Part Two: In Part Two, Creative Engagement, Zen practitioners give their perspectives on mindfulness meditation itself. Several of the authors in this collection either practice both forms of meditation or have even been officially certified in both. Focus is placed on how both forms of meditation can be complimentary to one another, although, for these authors, Zen is the primary practice. This section can be thought of as "seeing mindfulness meditation through a Zen paradigm" in the sense that the Zen tradition colors the authors' understanding of mindfulness, not the other way around.
Of particular interest in this section is an essay on the word sati, often translated as "mindfulness," and a conversation between a teacher and student who are both trained in Soto Zen and Vipassana.
Reflections: As with any collection of essays, there were some that I found valuable and some that I didn't. As a whole, I thought the first section of the book, which focused on the perceived problems with the mindfulness movement, was more thorough and more interesting. I think those involved in Western Buddhism will find this part of the book to be far more important than Part Two. Conversations surrounding these authors' critiques could lead to real change within the mindfulness movement (assuming it is just one movement). Essays within this collection that I found to be the most helpful were Mischief in the Marketplace for Mindfulness, Mindfulness Myths, One Body Whole Life, and Two Practices One Path.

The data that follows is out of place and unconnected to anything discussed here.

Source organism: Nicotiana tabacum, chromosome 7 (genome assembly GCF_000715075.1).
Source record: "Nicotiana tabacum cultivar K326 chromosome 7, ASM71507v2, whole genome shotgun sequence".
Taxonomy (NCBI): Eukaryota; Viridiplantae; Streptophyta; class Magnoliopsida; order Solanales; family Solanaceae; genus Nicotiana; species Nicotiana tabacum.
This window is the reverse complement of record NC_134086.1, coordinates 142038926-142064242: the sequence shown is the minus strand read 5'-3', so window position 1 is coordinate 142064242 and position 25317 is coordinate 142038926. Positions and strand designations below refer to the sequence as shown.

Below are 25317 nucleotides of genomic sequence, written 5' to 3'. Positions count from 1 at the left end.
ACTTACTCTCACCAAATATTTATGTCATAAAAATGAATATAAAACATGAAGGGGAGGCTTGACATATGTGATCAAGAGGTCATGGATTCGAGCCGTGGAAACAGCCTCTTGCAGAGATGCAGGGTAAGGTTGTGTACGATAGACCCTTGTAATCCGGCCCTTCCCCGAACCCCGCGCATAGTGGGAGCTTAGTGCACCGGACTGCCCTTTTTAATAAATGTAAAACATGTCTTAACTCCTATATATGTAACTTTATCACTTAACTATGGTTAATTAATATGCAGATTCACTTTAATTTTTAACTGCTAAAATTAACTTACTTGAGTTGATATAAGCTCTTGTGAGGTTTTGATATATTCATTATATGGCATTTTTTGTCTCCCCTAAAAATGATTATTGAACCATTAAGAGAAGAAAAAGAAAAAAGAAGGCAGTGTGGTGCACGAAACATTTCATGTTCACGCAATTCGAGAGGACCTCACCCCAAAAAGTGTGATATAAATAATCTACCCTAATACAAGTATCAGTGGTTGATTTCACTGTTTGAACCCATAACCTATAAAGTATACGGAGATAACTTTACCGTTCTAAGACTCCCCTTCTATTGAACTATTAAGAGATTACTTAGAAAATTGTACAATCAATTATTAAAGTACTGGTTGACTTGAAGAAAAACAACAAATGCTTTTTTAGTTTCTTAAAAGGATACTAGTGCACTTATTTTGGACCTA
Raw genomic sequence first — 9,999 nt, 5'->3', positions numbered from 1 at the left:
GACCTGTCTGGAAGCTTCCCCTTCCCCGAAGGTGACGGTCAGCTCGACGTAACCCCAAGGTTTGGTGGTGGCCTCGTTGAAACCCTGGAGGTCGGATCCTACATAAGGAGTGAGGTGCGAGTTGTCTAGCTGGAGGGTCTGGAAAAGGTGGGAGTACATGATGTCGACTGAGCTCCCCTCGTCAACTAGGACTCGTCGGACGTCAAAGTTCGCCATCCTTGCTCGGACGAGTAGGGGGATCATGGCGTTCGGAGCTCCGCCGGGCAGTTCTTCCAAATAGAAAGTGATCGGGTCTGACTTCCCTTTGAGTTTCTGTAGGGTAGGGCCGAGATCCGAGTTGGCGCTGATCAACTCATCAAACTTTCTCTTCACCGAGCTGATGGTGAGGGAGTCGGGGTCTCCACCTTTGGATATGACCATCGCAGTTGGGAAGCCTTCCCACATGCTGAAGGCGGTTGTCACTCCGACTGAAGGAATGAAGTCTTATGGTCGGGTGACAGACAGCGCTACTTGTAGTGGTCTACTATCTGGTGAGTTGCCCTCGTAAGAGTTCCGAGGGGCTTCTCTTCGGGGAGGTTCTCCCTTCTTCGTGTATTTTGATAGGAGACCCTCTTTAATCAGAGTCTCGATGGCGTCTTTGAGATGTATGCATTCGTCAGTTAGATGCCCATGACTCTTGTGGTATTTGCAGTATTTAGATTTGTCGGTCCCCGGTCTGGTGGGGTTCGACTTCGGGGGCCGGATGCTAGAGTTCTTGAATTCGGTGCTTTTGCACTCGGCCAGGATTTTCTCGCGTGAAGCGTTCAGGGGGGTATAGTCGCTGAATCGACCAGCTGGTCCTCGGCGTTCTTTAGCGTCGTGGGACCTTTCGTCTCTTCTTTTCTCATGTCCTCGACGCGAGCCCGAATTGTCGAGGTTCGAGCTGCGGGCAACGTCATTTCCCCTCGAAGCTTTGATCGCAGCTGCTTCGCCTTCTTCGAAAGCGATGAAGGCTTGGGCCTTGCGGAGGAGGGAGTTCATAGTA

Overall, I think the major trends within the mindfulness movement which are pointed out in these essays are accurate. Mindfulness has become significantly unbundled from a Buddhist framework, probably moreso than any other form of spiritual practice has been uprooted from its religious context in history, and this is probably the biggest concern for those who approach the practice from a Buddhist understanding.
Personal Takeaways: I do not actively practice mindfulness meditation, although I sometimes go for "mindfulness walks" in which I feel I can cultivate the state of mind associated with vipassana meditation (i.e. creating an inner observer and simply watching physical and mental phenomena rise and fall). My form of meditation – Centering Prayer – is much closer to Soto Zen practice than it is to mindfulness.
One of the biggest takeaways for me comes from the forceful critique of using meditation for some perceived higher personal end (i.e. to have less stress, to be able to concentrate more, etc.). Meditation, and in my case Centering Prayer, is more about changing the way you see things than changing the things themselves. Maybe it is inevitable that people will come to meditation practices looking for a way to benefit their lives. We are driven in large part by self-interest. The paradox is that the more you deepen your practice, the less it becomes about you.
One other takeaway I had was a connection with a line in the book's first essay. When discussing the dangers of having beginners to the practice with no long-term training become instructors over others, Marc Poirier warns that students "may experience insights or rushes of psychological turmoil that an inexperienced instructor may be ill-equipped to address or perhaps even recognize." As I've written about before in Centering Prayer, TM, and Emotional Struggle, I rarely see those from the TM movement, or Zen/Mindfulness movements talk about the emotional turmoil that can result from these practices. It was just mentioned in passing here, but it caught my attention as a point of contact.
This book will appeal mainly to leaders in the mindfulness movement, and it will be interesting to see the reaction from popular teachers. It is sure to provoke plenty of discussion.